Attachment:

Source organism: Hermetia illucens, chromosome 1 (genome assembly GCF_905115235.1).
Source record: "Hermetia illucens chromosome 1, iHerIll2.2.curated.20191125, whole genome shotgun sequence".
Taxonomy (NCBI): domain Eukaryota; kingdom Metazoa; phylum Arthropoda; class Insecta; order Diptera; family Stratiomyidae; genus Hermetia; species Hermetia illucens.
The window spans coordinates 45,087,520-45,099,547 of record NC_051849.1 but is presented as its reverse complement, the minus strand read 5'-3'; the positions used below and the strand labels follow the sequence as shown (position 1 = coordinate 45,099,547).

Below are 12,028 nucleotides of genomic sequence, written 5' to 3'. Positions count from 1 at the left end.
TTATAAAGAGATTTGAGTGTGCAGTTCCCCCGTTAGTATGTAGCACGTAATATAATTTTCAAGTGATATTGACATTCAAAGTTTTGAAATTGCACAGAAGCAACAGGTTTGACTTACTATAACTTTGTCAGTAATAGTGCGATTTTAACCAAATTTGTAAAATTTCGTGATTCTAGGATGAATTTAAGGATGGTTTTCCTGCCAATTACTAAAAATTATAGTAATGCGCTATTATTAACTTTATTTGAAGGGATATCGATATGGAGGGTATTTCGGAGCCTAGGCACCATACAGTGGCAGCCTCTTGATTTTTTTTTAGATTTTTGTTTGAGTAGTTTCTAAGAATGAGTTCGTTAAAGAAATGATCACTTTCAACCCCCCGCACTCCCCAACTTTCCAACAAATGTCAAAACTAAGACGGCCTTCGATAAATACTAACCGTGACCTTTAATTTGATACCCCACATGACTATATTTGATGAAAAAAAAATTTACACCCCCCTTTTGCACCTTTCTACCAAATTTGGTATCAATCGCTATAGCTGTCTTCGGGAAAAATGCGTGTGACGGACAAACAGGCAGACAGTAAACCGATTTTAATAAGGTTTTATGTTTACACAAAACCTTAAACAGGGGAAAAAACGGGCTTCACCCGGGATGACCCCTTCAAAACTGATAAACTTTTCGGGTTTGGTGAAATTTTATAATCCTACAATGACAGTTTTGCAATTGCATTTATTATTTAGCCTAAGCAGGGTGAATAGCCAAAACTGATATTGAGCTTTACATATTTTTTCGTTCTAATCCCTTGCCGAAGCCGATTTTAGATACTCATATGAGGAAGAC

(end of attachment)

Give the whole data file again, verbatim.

Source organism: Hermetia illucens, chromosome 1 (genome assembly GCF_905115235.1).
Source record: "Hermetia illucens chromosome 1, iHerIll2.2.curated.20191125, whole genome shotgun sequence".
Taxonomy (NCBI): domain Eukaryota; kingdom Metazoa; phylum Arthropoda; class Insecta; order Diptera; family Stratiomyidae; genus Hermetia; species Hermetia illucens.
The window spans coordinates 45,087,520-45,099,547 of record NC_051849.1 but is presented as its reverse complement, the minus strand read 5'-3'; the positions used below and the strand labels follow the sequence as shown (position 1 = coordinate 45,099,547).

Below are 12,028 nucleotides of genomic sequence, written 5' to 3'. Positions count from 1 at the left end.
TTATAAAGAGATTTGAGTGTGCAGTTCCCCCGTTAGTATGTAGCACGTAATATAATTTTCAAGTGATATTGACATTCAAAGTTTTGAAATTGCACAGAAGCAACAGGTTTGACTTACTATAACTTTGTCAGTAATAGTGCGATTTTAACCAAATTTGTAAAATTTCGTGATTCTAGGATGAATTTAAGGATGGTTTTCCTGCCAATTACTAAAAATTATAGTAATGCGCTATTATTAACTTTATTTGAAGGGATATCGATATGGAGGGTATTTCGGAGCCTAGGCACCATACAGTGGCAGCCTCTTGATTTTTTTTTAGATTTTTGTTTGAGTAGTTTCTAAGAATGAGTTCGTTAAAGAAATGATCACTTTCAACCCCCCGCACTCCCCAACTTTCCAACAAATGTCAAAACTAAGACGGCCTTCGATAAATACTAACCGTGACCTTTAATTTGATACCCCACATGACTATATTTGATGAAAAAAAAATTTACACCCCCCTTTTGCACCTTTCTACCAAATTTGGTATCAATCGCTATAGCTGTCTTCGGGAAAAATGCGTGTGACGGACAAACAGGCAGACAGTAAACCGATTTTAATAAGGTTTTATGTTTACACAAAACCTTAAACAGGGGAAAAAACGGGCTTCACCCGGGATGACCCCTTCAAAACTGATAAACTTTTCGGGTTTGGTGAAATTTTATAATCCTACAATGACAGTTTTGCAATTGCATTTATTATTTAGCCTAAGCAGGGTGAATAGCCAAAACTGATATTGAGCTTTACATATTTTTTCGTTCTAATCCCTTGCCGAAGCCGATTTTAGATACTCATATGAGGAAGAC